From the February 23, 1973 edition of the Vineyard Gazette:

A comfortable conversation with Ruth Gordon does indeed seem more like a warm, giddy, glider cruise than a classic interview with a fine American actress and playwright. Since 1915, Miss Gordon has made a spectacular career for herself which seems simply to reflect the richness of her life and character. Fortunately, however, Miss Gordon is not trying to bring Broadway or Hollywood to Martha’s Vineyard — she is simply enjoying Island living.

“I first came here in — get this — 1898,” she recalls. “My family and I came from Quincy and stayed at what was then the Teller House. It’s still there on Summer street, right next to the Gazette, but it’s a private home now. My father especially loved the Island. He was a sailing man.”

When she left her home and her name (Jones) in Quincy as a teenager to get an acting start in New York, her father forced her to take his captain’s spyglass to sell if she fell into need. “And here it still is!” She indicated with pride the leather and gold instrument resting on the mantelpiece.

She particularly remembers coming to Edgartown once on the urging of (former Secretary of State) Dean Acheson to stay at the Harbor View Hotel. “Really terrific. Garson and I would sit on that grand porch and rock, sometimes just the two of us in the midst of all those rocking chairs in a line. And, do you know, those amazing chairs would rock, too, without the lightest, slightest human touch. We came for one week and stayed seven.”

She rocks a bit just thinking about it, her sand-brown hair popping about in a well-brushed ponytail. She dresses with a sort of funky, collegiate elegance that goes more with her ponytail than with her Oscar, and more with Cottage street than Sunset Boulevard.

With Mr. Kanin, author of Remember Mr. Maugham, and Tracey and Hepburn, she moved into Edgartown’s Sillcocks house last April, so this is her first full Island winter. Among other things, she delights in long walks on Chappaquiddick and excited trips to the Thrift Shop in Vineyard Haven (“I got this French nightcap with Valencienne lace there,” she says happily patting her head. “Oh, it’s so terrific!”)

Miss Gordon’s primary interest at the moment is in writing her autobiography. “Of course, I wrote Myself Among Others, too, but that’s just what it says on the cover — a cast-of-thousands memoir. This one is for myself, and I’m not taking any chances — from the cradle to the you-know-what.”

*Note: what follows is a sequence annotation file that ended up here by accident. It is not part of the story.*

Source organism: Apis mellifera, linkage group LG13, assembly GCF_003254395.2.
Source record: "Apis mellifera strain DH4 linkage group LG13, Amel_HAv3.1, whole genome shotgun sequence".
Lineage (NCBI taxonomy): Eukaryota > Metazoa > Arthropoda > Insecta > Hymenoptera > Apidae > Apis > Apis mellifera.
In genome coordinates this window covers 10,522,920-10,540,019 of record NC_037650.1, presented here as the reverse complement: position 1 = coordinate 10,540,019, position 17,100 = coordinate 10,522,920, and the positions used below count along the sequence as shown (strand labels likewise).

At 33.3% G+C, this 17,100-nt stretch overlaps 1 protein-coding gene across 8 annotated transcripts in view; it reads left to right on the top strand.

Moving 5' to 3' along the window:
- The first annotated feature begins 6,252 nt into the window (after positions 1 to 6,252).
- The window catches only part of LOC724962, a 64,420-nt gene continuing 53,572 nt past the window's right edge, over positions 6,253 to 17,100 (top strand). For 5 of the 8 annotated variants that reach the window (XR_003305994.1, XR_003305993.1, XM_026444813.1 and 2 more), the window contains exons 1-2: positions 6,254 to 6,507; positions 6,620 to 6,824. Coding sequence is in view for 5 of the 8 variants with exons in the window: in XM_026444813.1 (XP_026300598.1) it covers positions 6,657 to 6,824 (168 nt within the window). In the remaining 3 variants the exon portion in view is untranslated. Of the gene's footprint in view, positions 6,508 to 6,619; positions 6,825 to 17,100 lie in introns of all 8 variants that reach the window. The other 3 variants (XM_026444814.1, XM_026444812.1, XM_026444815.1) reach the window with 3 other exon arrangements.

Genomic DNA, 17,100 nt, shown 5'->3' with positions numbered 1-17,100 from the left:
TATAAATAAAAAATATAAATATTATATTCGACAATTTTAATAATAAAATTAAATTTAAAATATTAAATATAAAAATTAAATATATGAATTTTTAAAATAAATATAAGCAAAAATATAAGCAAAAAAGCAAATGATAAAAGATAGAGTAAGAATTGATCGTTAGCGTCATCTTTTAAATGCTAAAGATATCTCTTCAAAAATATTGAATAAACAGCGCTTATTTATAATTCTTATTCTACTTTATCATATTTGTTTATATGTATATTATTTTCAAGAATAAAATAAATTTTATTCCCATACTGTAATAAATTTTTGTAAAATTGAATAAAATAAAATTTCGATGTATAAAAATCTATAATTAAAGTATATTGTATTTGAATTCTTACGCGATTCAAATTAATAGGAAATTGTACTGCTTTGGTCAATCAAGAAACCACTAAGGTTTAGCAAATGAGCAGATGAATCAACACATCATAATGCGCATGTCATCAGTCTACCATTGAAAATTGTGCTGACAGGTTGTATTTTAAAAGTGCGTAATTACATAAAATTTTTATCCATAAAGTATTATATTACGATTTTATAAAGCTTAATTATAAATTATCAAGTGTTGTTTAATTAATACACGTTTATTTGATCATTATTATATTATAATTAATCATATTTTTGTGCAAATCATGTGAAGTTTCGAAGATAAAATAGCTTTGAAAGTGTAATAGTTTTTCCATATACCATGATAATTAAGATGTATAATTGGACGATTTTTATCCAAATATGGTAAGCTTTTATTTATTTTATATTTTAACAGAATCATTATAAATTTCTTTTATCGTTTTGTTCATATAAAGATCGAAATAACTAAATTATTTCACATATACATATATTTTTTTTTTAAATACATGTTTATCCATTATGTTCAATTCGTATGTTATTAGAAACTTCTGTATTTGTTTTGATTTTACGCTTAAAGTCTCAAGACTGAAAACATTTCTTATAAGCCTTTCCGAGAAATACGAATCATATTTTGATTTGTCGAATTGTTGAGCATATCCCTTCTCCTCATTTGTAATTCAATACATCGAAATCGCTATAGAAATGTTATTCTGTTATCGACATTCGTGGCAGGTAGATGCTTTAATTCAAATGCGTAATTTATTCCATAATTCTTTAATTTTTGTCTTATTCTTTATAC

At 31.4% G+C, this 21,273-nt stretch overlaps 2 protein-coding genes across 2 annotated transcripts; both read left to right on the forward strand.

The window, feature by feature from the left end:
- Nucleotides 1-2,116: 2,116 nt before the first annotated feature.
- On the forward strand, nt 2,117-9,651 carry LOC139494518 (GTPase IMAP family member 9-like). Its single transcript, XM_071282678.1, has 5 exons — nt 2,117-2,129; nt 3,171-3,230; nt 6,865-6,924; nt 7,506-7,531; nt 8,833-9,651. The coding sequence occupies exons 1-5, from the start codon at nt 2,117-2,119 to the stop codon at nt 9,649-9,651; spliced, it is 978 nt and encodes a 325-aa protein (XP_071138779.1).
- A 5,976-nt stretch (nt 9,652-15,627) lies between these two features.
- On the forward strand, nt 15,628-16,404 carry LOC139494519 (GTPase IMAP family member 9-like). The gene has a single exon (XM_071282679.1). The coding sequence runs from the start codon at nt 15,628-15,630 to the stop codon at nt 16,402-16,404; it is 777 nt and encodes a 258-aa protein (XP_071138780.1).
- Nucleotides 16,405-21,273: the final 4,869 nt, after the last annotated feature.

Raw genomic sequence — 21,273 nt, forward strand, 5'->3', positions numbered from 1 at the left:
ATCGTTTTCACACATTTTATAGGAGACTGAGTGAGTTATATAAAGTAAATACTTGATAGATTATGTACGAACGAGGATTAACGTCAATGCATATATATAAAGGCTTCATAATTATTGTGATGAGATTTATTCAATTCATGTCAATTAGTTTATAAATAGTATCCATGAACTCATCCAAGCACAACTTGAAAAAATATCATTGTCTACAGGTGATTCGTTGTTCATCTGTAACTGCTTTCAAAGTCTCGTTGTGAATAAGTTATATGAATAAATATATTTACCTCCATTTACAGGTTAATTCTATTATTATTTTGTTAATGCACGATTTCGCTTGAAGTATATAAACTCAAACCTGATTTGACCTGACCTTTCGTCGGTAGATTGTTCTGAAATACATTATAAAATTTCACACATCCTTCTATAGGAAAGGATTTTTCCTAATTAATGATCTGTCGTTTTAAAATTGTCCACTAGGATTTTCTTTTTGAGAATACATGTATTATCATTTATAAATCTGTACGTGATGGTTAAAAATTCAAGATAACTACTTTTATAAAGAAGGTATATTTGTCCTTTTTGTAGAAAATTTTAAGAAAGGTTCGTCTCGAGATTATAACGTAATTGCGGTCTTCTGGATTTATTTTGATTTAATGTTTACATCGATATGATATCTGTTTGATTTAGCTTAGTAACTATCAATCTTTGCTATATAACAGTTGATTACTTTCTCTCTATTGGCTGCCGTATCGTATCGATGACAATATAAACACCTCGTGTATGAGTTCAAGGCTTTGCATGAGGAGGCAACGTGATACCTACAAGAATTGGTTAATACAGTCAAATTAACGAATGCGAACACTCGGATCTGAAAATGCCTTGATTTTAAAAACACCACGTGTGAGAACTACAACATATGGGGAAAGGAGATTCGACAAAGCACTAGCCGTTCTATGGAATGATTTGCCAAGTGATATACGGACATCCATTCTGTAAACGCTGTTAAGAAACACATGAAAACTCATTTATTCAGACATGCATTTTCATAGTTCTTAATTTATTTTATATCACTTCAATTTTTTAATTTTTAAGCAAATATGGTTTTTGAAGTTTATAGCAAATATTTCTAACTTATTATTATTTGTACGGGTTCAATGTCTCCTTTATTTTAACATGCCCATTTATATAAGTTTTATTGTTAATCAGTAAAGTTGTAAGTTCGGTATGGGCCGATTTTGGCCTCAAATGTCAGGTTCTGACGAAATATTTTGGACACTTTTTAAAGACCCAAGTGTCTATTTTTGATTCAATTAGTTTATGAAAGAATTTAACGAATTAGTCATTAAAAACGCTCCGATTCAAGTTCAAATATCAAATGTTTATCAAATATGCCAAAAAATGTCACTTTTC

How extensive is the work?

“It’s 876 pages so far, and that ain’t a scratch!”

It is natural to wonder if anyone can enjoy grinding out 876 pages and, especially after 58 years of directly affecting people with her art from the stage.

“Enjoy is not the word,” Miss Gordon is quick to reply. “It’s passionate, just passionate. Not that it’s easy; nothing comes easy to a New Englander. It’s just a marvelous thing to be doing, and the Island is a marvelous place to be doing it. Martha’s Vineyard has a conquerable beauty, y’know? The distraction-aspect is so avoidable. I can live here and really appreciate it without having to stop running myself.”

Her favorite place in the world seems, nevertheless, to be Paris, and she enjoys telling Proust-like cafe tales of that French city. With awe she describes having luncheon in a cafe that was suddenly visited by the great French writer Colette, who “leaned over to my table, from her wheelchair, and in a beautiful soft voice pointed out a wine and said ‘This one will please you.’ Who could eat?”

Miss Gordon is surrounded in her Cottage street parlor by fascinating portraits of her friends.

A mystical picture of Mia Farrow stands near a serious, retouched studio shot of H. G. Wells, with his minuscule autograph so meticulously inked on his collar-point that one wonders if he checked his pen-nib for starch after writing it. Artur Rubinstein, the great concert pianist, stands in full decoration behind a simple, intimate portrait of W. Somerset Maugham. (“I remember sitting on Chappy once with Willy Maugham...he loved the Island so.”)

Another photograph was of the French early sound director Rene Clair, and his wife, who are Paris friends of the Kanins. Miss Gordon is now trying to coax a visit from this handsome couple, and as a special enticement she has mailed Madame Clair a pretty bit of Thrift Shop lace with the message, “Please come to the marvelous place where 25 cents will by you this!”

Soon Miss Gordon herself will be paying visits and traveling. She has written a comedy in which she will star under her husband’s direction. They hope eventually to bring the play to the New York stage. She will also be returning to Paris, where she has been chosen the best actress of 1972 for her performance in Harold and Maude.

Before, in between, and probably during these visits she will continue her happy writing.

Compiled by Hilary Wallcox